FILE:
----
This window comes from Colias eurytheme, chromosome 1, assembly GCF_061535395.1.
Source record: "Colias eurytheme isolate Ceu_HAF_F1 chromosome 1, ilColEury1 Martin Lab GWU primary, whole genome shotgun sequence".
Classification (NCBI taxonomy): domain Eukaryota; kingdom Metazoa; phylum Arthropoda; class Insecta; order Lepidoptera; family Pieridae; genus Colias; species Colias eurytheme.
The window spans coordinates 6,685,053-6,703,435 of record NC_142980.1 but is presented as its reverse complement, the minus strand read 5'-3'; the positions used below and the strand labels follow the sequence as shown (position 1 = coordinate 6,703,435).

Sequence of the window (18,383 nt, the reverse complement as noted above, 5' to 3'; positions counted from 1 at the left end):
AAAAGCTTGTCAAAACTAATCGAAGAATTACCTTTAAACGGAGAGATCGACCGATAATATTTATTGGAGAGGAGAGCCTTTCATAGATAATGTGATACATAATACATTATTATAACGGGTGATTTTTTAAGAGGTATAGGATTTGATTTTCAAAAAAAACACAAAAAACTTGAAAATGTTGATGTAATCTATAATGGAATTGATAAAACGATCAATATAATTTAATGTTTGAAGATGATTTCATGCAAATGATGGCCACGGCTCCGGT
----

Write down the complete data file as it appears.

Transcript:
This window comes from Colias eurytheme, chromosome 1, assembly GCF_061535395.1.
Source record: "Colias eurytheme isolate Ceu_HAF_F1 chromosome 1, ilColEury1 Martin Lab GWU primary, whole genome shotgun sequence".
Classification (NCBI taxonomy): domain Eukaryota; kingdom Metazoa; phylum Arthropoda; class Insecta; order Lepidoptera; family Pieridae; genus Colias; species Colias eurytheme.
The window spans coordinates 6,685,053-6,703,435 of record NC_142980.1 but is presented as its reverse complement, the minus strand read 5'-3'; the positions used below and the strand labels follow the sequence as shown (position 1 = coordinate 6,703,435).

Sequence of the window (18,383 nt, the reverse complement as noted above, 5' to 3'; positions counted from 1 at the left end):
AAAAGCTTGTCAAAACTAATCGAAGAATTACCTTTAAACGGAGAGATCGACCGATAATATTTATTGGAGAGGAGAGCCTTTCATAGATAATGTGATACATAATACATTATTATAACGGGTGATTTTTTAAGAGGTATAGGATTTGATTTTCAAAAAAAACACAAAAAACTTGAAAATGTTGATGTAATCTATAATGGAATTGATAAAACGATCAATATAATTTAATGTTTGAAGATGATTTCATGCAAATGATGGCCACGGCTCCGGT